Smith free from club pressures

David Llewellyn on rugby's day for the amateur: the County Championship final
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The Independent Online
Nothing symbolises more perfectly the state of the union than today's big match at Twickenham - the CIS County Championship final between Gloucestershire and the holders, Warwickshire. The counties have been the bedrock of the Rugby Football Union in its 120 years. When, some nine years ago, the RFU decided the emphasis of the modern game should shift to the clubs and the Courage League was born, the county championship slipped meekly into the clubs' shadow.

The crowds, too, have followed the clubs. The Pilkington Cup final is a 75,000 sell-out; in contrast, when the 30 players trot out, unpaid, at Twickenham this afternoon the cheers of 5,000 paying customers and 8,000 complimentary ticket holders will echo thinly around the stands.

Few players want to jeopardise any chance, however remote, of senior representative honours by playing in the RFU's dodo of a competition, so the County Championship has been devalued. There is no contest when it comes down to club v county on the field. But off the field it is a different matter. There the counties, albeit temporarily, hold sway after electing a champion for their cause, the resolute Cliff Brittle. It has delayed to the brink of division in the union, the clubs' desire to move smoothly and with fiscal autonomy into the professional age.

There is an irony then that today, when the counties are looking for another champion, that Gloucestershire should have a senior player, Gloucester's Tim Smith, at full-back. Twickenham is an appropriate setting for Smith since he has decided to retire at the end of the season. "I will be 34 next month and it is getting tougher and tougher to keep training and playing and stay with everyone," said Smith, who needs one more game to reach 350 for the club. He is already Gloucester's second-highest scorer with 2,751 points, after Peter Butler's 2,961.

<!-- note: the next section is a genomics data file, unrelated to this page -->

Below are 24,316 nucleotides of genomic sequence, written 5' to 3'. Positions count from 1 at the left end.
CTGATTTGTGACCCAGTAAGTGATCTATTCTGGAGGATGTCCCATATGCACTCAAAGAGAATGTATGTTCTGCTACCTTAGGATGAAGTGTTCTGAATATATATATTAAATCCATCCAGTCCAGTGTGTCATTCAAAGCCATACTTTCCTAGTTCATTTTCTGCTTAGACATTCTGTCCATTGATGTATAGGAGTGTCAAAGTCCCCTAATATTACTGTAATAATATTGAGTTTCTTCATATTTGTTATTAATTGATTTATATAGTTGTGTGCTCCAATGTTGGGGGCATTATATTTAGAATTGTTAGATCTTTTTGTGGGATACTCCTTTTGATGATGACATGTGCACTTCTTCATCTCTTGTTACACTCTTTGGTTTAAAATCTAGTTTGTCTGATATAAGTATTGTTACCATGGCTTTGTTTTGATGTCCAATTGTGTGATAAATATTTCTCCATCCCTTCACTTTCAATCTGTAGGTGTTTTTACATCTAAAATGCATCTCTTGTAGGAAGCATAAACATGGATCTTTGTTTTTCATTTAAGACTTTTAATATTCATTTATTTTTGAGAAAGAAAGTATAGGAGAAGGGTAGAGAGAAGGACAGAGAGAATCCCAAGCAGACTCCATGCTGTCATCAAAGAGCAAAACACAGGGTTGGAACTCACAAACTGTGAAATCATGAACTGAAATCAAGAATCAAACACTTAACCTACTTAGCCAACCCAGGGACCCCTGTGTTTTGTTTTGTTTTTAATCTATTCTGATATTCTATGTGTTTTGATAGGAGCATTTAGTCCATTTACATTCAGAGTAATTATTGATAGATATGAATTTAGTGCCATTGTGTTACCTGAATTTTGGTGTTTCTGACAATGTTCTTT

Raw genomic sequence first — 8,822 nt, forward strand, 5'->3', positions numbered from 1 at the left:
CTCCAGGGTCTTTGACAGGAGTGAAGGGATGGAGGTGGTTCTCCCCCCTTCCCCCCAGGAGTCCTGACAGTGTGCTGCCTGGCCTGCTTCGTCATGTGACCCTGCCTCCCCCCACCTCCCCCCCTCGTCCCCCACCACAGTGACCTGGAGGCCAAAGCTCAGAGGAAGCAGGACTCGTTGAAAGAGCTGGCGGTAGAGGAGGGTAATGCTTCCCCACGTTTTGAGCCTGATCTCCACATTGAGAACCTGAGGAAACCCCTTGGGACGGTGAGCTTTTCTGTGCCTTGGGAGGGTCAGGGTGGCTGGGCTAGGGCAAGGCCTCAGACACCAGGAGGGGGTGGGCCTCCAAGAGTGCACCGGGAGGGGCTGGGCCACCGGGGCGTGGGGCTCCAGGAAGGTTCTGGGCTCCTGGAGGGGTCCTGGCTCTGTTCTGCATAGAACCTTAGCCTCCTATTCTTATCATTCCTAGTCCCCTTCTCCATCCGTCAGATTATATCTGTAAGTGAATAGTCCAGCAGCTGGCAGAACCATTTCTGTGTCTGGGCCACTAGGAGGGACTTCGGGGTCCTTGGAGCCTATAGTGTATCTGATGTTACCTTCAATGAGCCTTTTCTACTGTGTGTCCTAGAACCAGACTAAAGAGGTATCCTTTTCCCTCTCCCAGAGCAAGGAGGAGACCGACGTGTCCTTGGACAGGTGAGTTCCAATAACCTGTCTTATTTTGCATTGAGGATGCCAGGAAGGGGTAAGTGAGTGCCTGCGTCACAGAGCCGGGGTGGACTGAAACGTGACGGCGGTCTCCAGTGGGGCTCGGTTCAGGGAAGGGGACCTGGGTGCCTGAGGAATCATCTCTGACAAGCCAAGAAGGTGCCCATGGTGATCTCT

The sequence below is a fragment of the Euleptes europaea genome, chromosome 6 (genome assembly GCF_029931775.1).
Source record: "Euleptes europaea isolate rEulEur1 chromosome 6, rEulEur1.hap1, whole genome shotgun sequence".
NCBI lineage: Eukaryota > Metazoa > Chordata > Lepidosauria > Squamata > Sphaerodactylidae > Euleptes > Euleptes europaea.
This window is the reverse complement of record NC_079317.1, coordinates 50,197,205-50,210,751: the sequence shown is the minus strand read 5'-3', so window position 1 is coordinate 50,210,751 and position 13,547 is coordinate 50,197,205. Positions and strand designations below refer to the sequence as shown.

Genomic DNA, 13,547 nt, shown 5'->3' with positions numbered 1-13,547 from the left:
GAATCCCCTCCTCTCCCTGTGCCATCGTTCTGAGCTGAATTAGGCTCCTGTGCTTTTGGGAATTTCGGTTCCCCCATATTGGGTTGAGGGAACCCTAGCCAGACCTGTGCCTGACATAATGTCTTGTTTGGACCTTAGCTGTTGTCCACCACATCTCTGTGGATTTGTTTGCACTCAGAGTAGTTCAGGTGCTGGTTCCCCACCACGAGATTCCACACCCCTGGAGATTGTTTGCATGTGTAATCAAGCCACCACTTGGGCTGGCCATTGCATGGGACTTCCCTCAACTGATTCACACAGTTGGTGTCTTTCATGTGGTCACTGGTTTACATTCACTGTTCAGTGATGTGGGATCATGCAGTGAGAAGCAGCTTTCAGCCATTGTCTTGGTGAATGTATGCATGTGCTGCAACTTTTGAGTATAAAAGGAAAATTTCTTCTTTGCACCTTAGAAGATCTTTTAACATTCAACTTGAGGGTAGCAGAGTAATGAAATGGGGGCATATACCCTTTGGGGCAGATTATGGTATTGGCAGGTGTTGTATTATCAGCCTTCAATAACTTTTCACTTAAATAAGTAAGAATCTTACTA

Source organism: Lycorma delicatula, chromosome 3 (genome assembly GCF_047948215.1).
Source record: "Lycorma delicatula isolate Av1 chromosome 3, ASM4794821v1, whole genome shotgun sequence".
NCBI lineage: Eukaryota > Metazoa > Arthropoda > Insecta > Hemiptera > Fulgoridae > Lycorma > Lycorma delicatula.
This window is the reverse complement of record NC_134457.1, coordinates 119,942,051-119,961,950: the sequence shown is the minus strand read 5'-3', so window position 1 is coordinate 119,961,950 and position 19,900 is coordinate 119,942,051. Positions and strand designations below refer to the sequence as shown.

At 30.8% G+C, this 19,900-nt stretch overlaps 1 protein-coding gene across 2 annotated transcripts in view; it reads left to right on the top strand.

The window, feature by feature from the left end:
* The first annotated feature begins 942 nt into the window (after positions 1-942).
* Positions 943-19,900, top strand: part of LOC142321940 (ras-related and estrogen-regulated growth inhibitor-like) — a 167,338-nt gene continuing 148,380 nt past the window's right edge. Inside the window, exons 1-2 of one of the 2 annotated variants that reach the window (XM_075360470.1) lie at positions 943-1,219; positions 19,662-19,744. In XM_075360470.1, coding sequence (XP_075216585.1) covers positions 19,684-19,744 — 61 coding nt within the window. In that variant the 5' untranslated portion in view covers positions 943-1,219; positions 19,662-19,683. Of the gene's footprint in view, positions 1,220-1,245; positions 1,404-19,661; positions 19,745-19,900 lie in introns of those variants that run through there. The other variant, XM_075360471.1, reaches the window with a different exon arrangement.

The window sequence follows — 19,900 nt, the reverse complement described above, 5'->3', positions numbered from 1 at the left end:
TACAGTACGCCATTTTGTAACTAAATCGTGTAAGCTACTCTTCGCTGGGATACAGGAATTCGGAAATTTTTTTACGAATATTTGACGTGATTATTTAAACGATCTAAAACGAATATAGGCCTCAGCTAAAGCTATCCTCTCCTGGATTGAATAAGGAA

Smith has no problem with the perceived clash of interests as his career reaches an exciting and appropriate climax. "There is no division of ideals," he said. "I treat club rugby as it is supposed to be treated - deadly seriously. The county championship is a sort of release for me, my escape from the pressures of club rugby, I go out and have a bit of fun. I do things when I am playing for the County that I would never dream of doing in a league match, running from my own try line, silly passes, back flips, the lot."

Smith, a scaffolder, has always been a fan of the county championship, even though opportunities to play in it have been strictly limited in his 15 seasons with Gloucester. "The whole county championship means a lot to me," he said. "I'm quite upset that it has been devalued.

"When I was part of the set-up in 1984 I went into it big time and I found it enjoyable. It was my first taste of senior representative rugby. I thought it was a start, that I could go on from there, but then it died a death.

"The best thing about it is that the players, especially in Gloucestershire, are number one. Everyone agrees that without the players there wouldn't be a game. At club level professionalism is going to mean players will be treated like commodities. I am going to miss the gravy train, but fortunately I won't have to put up with all the messing about. There is going to be a lot of garbage for the next few years before it is all settled."

Smith has his sights set on a personal double to bow out on. He wants to help Gloucester beat relegation from the First Division - he has already played a big part in that by scoring 11 of the points that beat Bath 10 days ago - and helping Gloucestershire lift the County crown.

"I can't think of a higher note to finish on. And it's nice to go out with a trip to the Big House, I have to call Twickenham that," he explains, "because I call Kingsholm HQ. With two weeks of my career left I still have goals to attain. That's great. Not many people can claim that.

"This could be the final county championship on this scale, so it is a privilege to be playing in it. The family get a nice day out and as for the players a lot of them have never been there before, so it has been good to be involved in their excitement. Obviously being an old head I will have to try to calm them down.

"We'll have a go against Warwickshire, but I've told the lads whatever happens it's going to be a good night out in London."